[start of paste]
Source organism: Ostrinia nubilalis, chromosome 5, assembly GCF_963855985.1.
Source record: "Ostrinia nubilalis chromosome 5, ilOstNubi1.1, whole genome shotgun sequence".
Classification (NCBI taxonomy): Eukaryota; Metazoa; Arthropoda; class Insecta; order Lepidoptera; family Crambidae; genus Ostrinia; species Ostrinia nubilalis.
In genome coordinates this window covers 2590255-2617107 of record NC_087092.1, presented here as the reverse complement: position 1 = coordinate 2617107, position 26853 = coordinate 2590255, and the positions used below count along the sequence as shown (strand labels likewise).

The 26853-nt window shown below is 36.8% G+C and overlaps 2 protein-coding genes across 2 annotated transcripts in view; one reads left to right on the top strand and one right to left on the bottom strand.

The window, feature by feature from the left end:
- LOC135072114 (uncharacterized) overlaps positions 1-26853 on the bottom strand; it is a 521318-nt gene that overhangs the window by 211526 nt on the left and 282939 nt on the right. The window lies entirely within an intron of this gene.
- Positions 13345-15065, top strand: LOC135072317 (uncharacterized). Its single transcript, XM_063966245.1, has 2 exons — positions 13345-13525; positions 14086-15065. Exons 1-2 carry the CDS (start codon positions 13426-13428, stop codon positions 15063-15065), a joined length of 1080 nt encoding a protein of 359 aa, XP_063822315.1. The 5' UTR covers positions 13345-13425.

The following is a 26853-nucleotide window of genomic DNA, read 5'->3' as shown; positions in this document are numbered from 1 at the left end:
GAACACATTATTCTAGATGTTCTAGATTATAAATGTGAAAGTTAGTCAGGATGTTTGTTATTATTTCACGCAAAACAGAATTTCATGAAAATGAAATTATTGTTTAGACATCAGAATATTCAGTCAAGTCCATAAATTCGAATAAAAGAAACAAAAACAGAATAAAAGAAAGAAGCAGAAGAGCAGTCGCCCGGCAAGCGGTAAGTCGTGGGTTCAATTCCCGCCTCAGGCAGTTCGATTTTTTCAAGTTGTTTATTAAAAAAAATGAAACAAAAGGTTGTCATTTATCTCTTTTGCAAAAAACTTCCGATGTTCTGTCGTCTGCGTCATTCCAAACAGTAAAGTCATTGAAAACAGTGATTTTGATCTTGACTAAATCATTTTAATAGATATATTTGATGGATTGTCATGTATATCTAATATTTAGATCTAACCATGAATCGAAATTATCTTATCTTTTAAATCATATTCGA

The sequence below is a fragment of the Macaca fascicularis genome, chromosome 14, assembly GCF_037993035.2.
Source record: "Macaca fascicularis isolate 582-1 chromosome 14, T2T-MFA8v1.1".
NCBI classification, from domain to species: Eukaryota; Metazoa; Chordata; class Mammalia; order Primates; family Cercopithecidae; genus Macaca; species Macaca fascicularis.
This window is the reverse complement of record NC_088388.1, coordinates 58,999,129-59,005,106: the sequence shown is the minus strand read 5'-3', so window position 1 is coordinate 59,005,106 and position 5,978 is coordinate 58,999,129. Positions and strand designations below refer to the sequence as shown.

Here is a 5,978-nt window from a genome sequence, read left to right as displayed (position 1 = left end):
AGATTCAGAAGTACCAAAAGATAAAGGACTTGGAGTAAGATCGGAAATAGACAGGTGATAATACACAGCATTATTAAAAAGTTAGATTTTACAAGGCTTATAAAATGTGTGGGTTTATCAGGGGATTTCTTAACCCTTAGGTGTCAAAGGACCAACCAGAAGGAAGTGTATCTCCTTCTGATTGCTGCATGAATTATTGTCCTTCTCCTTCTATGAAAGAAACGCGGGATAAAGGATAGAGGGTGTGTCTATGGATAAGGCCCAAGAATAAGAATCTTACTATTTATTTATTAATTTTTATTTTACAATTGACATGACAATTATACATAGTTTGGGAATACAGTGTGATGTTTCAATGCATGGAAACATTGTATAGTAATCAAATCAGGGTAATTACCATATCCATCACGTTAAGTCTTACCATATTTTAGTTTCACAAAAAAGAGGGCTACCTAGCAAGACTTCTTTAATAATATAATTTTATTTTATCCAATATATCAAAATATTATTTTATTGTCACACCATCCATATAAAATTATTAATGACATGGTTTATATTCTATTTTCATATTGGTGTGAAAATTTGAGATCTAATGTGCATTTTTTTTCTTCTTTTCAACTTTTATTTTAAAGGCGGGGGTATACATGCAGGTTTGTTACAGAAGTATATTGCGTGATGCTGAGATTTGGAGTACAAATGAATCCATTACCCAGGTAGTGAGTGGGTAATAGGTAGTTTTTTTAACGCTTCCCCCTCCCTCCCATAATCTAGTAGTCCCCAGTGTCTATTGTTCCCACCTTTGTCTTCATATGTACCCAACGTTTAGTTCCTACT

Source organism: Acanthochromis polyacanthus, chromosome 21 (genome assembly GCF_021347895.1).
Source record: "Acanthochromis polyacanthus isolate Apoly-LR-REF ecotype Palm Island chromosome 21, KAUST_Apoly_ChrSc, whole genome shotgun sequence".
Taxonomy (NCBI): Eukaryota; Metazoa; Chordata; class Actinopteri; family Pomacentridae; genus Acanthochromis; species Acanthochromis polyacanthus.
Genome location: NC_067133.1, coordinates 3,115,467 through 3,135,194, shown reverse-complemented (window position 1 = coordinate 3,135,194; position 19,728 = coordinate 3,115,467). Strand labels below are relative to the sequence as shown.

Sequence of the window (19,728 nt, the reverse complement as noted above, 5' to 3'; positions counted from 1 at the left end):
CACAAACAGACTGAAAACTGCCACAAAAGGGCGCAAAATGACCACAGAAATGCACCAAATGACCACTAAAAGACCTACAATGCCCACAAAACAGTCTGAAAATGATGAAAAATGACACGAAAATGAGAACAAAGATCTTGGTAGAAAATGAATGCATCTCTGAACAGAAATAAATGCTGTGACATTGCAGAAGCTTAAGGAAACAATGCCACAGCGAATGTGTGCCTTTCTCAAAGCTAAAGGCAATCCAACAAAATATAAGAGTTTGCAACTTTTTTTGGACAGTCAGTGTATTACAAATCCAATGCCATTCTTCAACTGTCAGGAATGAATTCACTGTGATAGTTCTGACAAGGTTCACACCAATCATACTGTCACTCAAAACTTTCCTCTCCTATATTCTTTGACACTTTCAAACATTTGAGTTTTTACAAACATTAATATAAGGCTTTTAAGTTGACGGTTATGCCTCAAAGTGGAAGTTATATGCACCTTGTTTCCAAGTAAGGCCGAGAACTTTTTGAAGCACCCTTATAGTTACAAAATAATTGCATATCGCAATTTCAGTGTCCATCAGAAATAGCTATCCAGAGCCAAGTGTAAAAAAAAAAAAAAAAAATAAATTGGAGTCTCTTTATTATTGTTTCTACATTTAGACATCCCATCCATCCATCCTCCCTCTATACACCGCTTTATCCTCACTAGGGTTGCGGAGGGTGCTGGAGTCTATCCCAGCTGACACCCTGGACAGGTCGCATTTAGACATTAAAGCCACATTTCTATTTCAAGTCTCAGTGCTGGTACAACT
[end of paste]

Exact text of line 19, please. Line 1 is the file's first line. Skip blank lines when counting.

Taxonomy (NCBI): Eukaryota; Metazoa; Chordata; class Actinopteri; family Pomacentridae; genus Acanthochromis; species Acanthochromis polyacanthus.